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Developing in Horsham Could Cost More

In anticipation of the Willow Grove air base redevelopment, the Horsham Township Council is taking steps to increase its traffic impact fees for new construction.

It will cost developers more money to build in Horsham under a proposed ordinance that would nearly triple the traffic impact fees paid for new construction.

The Horsham Township Council introduced an ordinance to establish its new transportation impact fees during Wednesday's meeting. The proposed ordinance, which is slated for an early January adoption, is the final step needed to update Horsham's 20-year-old Act 209 Plan, which sets the amount developers pay.

The original plan set traffic impact fees at $826 for the eastern portion of the 17-square-mile township and $480 for the western portion of the township. As proposed, the fees would increase to $2,366 for the east and $2,235 for the west, according to Horsham Township Manager Bill Walker. 

Traffic impact fees are worked into a fairly complicated formula which takes into account the anticipated number of new trips generated from any given project. 

Besides the fee boost - which Walker said is largely based on increases in traffic improvement costs - the proposed ordinance would include the entire 1,100-acre Naval Air Station Joint Reserve Base Willow Grove.

"The line for the map is drawn in a way that it divides the base," Walker said. "The whole entire property of the base is now included in the plan."

With the exception of the 238-acre Horsham Air Guard Station, the bulk of the air base closed in September 2011 and is awaiting an expansive mixed-use redevelopmentmore than 1,400 homes, a new middle school for Hatboro-Horsham School District, a 13-acre aviation museum, a 133-acre office park projected to create more than 7,000 jobs, a robust town center and more.

And, since early base redevelopment could potentially begin in 2016, Walker said the township wanted to have new fees in place well in advance. 

"We have roads to put through there and we need money to do that," Walker said. 

The proposed ordinance would be in place through 2023, at which time it would need to be reviewed and most likely the fees would be updated, Walker said. 

Township Councilman Gregory Nesbitt said the ordinance would require that a developer's transportation impact fees be used in the geographic area of the land development.

Horsham Township engineer Russell Dunlevy of Gilmore and Associates Inc., said that the fees would be used to help cover various upgrades, including roadway widening and signalization, as well as improvements for future boulevards.

Fees would be applicable to both township and state-owned roads, Dunlevy said. Although, developers could only provide 50 percent of the cost to upgrade a state road.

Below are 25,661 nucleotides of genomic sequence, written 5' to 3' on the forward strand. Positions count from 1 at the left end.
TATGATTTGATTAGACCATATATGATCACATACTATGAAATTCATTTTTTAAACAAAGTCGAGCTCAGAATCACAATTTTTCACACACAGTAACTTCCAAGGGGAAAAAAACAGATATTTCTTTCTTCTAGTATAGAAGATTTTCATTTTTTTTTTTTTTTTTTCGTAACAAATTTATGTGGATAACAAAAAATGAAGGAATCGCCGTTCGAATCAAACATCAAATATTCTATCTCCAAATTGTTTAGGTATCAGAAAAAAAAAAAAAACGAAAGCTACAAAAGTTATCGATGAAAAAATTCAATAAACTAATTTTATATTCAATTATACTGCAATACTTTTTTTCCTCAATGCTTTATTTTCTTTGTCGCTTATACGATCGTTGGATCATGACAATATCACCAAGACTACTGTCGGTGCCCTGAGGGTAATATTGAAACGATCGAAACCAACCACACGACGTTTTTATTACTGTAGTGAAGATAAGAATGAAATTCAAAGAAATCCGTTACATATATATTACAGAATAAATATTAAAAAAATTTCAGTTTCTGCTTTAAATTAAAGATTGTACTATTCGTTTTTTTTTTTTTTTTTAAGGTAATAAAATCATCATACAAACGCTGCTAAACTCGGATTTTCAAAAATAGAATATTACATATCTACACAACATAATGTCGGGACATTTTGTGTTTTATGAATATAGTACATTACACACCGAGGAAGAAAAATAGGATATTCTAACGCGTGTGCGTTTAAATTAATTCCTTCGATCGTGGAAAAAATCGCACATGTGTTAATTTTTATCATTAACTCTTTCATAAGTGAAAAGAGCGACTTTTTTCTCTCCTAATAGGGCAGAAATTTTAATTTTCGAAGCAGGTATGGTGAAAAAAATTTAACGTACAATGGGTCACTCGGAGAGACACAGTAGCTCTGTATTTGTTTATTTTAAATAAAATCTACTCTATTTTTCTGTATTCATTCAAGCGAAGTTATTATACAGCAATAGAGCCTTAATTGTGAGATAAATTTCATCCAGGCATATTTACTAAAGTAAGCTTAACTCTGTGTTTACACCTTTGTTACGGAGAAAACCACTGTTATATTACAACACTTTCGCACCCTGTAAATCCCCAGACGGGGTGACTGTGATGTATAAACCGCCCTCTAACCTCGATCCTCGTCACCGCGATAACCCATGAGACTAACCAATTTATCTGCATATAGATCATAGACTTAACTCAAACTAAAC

"The rest would have to come from PennDOT or the township," Dunlevy said. "There’s a different allocation for township roads."

Nicholas November 16, 2012 at 07:14 PM
That's the way to encourage development, raise taxes! The town council is so incompetent that it makes me want to vomit. Unfortunately, they're so entrenched in the good ol' boys system that it's all but impossible to get them out.
JHat November 17, 2012 at 02:12 AM
Where did it say taxes would be raised for this development? Seems to me that the cost would be covered by the developer, and in the grand scheme of development of over 1400 houses, $2000 is a drop in the bucket for them.
Joe Coffee November 17, 2012 at 02:24 PM
If we would have let UPS and Federal Express use the airbase and it's recently upgraded airstrip for commercial use there already would be countless high paying jobs and no costs to the township of it's residents. Unique one of a kind high paying jobs that would never go away. $Greed kills! Every resident of Horsham Township has been bamboozled.
Mike Shortall Sr November 17, 2012 at 02:34 PM
It's simple really. The traffic problems around the airbase are legendary, and they will only get worse with development at the airbase. So why should Horsham taxpayers pay for those infrastructure costs (road improvements) that will benefit rich developers? The Township (i.e. taxpayers) will most likely have to develop - and finance - the installation of planned roads through the airbase property prior to meaningful redevelopment. WHy should we pay for those costs and any necessary improvements to the existing roads? Let the developers pay. Believe me, they'll make enough in the end.
Mike Shortall Sr November 17, 2012 at 02:39 PM
Ha ha ... No thanks! Horsham residents would get hosed in that arrangement. Large cargo jets landing at all times of day and night, over our homes, businesses and schools?? The REGION and large corporations and would benefit, while Horsham would suffer for it. That's the other side of GREED you're not addressing, Joe. It's the very reason Horsham grabbed the HLRA control over the airbase redevelopment.
James Kephart Jr. January 13, 2013 at 11:11 PM
Have to agree with Mike here. I know what a cargo jet landing at 2am sounds like. 3X the existing cost does seem like a well timed money grab though...

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